A Flashback Friday Post from July 29, 2020
You could say the Blackstone Valley was Alexander Hamilton’s dream come true. He wanted the U.S. to grow into an industrial and international powerhouse. This was the subject on which he and Thomas Jefferson fought. Jefferson wanted democracy and a more rural environment. Also, Jefferson had slaves. He liked his slaves, some of them very much indeed. Hamilton, while not an ardent abolitionist, didn’t believe that plantations and slavery were going to push this nation forward. And that is, of course, what the show “Hamilton” is about.
The thing is, Hamilton’s idea of our future was born on the Blackstone River. Right here as it runs down from the Worcester Hills, through Uxbridge, and down into Rhode Island. This is where America’s Industrial Revolution was born.
And that’s how come we’re still cleaning up the pollution 234 years later.
America was born bankrupt. We won the revolution, but lost everything else. Our economy was dependent on Great Britain. We produced raw material, but Great Britain turned those materials into goods for world markets.
Everything has a price and we had no money. We had hoped we could reach an agreement with England short of war and had there been a less intransigent monarch on the throne at the time, we might have been able to do so. Despite the Massachusetts “Sam Adams faction” who were hellbent for battle, most colonists felt at least some allegiance to England.
We had no “American identity” because there was no America with which to identify. Nor was the yearning to breathe free burning in every heart. What the colonists of North America wanted were the rights of free Englishmen. We wanted seats in Parliament. We wanted to vote on taxes and other policies that affected colonial life. A deal could have been reached, but George III was not that kind of king.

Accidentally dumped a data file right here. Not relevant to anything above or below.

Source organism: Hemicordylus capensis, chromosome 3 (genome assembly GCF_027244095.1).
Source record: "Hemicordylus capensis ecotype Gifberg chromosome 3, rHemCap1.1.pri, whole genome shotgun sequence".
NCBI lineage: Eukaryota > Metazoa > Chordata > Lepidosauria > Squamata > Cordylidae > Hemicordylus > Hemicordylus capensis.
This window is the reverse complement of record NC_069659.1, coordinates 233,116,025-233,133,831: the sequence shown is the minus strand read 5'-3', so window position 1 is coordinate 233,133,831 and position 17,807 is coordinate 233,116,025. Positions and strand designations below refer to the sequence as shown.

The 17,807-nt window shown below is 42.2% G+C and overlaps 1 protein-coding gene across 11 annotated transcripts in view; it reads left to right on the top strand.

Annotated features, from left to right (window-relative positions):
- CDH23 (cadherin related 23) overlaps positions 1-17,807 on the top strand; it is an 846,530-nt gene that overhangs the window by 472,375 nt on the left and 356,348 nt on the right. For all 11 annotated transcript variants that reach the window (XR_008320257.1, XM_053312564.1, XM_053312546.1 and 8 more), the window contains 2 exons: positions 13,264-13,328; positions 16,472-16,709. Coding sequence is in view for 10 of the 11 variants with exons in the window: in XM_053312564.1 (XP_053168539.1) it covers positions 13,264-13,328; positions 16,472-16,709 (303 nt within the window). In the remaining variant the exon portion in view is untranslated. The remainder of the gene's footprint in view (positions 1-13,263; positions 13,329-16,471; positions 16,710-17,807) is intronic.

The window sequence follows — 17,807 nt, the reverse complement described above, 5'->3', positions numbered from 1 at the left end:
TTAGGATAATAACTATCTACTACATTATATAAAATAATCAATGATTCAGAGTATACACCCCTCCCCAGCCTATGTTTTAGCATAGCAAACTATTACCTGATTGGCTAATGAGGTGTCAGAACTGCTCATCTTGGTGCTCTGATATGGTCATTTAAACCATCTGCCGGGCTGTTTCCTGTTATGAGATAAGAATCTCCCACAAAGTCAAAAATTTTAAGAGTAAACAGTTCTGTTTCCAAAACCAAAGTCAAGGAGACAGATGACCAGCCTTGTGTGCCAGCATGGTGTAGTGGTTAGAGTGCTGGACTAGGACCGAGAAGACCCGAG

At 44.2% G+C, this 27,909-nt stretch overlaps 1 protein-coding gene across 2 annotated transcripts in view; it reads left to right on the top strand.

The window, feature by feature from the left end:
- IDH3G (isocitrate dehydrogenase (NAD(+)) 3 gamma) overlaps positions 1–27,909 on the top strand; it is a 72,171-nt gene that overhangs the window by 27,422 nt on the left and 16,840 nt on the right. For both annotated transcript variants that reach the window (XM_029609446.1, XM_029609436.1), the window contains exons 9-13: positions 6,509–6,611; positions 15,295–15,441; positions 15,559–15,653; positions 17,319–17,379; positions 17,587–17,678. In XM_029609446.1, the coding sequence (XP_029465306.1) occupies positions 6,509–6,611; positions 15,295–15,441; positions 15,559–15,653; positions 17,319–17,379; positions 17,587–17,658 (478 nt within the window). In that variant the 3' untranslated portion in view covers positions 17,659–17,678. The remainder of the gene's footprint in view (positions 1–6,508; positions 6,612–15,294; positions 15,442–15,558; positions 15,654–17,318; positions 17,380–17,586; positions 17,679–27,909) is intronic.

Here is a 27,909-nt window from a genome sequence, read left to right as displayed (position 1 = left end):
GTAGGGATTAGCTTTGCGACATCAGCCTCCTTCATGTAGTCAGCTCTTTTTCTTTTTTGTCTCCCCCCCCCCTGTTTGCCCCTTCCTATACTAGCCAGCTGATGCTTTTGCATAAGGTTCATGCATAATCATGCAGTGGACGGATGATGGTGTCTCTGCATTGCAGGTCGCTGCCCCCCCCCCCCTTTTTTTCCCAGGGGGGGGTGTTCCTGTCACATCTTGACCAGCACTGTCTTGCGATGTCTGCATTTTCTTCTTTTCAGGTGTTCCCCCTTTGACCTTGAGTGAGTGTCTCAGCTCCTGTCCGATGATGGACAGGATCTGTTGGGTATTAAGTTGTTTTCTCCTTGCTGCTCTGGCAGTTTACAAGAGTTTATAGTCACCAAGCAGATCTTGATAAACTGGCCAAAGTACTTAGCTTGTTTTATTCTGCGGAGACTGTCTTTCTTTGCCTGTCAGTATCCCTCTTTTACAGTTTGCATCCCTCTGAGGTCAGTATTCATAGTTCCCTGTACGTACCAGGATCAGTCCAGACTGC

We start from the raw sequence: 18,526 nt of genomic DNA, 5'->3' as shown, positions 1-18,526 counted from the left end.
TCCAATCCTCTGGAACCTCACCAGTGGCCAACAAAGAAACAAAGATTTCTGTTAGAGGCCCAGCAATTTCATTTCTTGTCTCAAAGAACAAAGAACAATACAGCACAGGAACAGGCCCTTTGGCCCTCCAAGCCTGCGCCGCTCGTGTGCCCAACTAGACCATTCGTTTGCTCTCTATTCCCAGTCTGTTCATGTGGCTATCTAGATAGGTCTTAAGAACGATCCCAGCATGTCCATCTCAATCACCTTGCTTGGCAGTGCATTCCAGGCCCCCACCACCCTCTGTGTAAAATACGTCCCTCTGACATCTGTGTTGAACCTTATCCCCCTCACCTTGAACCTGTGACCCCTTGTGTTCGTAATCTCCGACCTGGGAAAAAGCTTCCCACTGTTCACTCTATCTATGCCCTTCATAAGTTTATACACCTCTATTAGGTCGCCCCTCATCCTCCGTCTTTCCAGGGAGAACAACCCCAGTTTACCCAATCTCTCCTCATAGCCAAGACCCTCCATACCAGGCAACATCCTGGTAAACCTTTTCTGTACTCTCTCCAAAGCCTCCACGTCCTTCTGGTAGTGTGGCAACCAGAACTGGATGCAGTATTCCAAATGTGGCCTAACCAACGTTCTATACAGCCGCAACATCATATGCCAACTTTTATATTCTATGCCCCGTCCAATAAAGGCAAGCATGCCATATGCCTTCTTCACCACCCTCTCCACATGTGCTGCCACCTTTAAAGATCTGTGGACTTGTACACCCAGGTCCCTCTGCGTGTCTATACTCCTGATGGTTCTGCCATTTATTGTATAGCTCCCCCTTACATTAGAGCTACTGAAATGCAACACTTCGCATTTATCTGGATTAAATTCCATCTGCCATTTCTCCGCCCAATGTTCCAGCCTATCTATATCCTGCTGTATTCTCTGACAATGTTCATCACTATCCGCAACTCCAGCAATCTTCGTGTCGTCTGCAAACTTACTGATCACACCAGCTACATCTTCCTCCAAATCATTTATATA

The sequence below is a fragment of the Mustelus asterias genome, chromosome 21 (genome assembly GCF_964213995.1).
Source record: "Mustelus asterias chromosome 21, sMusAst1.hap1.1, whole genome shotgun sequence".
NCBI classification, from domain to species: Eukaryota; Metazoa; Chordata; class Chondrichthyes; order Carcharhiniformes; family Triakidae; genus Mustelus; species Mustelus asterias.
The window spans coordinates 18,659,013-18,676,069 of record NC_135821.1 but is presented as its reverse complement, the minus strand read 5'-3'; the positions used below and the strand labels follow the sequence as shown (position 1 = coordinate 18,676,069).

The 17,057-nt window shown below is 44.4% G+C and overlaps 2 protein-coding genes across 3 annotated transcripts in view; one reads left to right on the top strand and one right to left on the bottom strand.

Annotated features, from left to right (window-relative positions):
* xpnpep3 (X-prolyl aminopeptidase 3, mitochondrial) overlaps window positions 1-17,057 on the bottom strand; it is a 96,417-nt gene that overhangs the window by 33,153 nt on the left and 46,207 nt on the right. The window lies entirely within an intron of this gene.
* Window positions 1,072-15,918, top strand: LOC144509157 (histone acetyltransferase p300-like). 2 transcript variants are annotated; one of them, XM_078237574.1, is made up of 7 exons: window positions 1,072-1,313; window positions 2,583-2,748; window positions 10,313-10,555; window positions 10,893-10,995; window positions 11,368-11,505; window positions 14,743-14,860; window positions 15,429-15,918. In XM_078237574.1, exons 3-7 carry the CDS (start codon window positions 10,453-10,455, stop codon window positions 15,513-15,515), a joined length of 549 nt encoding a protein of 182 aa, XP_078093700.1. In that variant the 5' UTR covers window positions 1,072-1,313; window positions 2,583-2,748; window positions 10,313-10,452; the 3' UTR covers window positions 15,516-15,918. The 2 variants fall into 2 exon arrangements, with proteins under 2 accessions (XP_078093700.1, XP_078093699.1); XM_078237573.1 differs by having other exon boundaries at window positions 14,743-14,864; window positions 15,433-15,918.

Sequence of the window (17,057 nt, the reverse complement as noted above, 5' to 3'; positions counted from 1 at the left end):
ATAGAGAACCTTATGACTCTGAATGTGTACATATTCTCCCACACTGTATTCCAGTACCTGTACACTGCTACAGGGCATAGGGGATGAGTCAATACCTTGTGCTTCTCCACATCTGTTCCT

The result? A war, the staggering loss to England of its wealthiest colony, and the birth of a new nation.
Winning the war was remarkable. We had no army or navy. We were sparsely populated. Existing militias were untrained, undisciplined, little better than rabble. That George Washington could turn this into an army was no small feat. No wonder they wanted him to be the first President.
And then, there were the French whose military support enabled us to beat the British. It was a loan, not a gift. We agreed to pay it back. The French revolution was an unexpected but gratifying development. It was like having the bank that holds your mortgage disappear taking your mortgage with it. It vastly improved our debt to income ratio. When Napoleon came to power and suggested we repay our war debt, we said “What debt?”
Our shipping industry was in its infancy. We had very few ships or sailors and minimal access to world trade. The British ruled the seas and being soreheads, refused to share it with us. It would take years before we could challenge their ascendancy on the seas.
What Did We Have?
Slaves and land. Sugar and rum.
If you who think slavery was an entirely southern institution, you’re wrong. Although slaves lived mostly in the southern colonies, they were brought to these shores by New England sea captains, held in New York, Boston, and other northern cities, sold to slavers at markets in the north, then sent south to be sold again to individual owners. The entire economy of the nascent country was based on slaves and their labor. The institution of slavery could not have persisted had it not been supported by business interests in the north.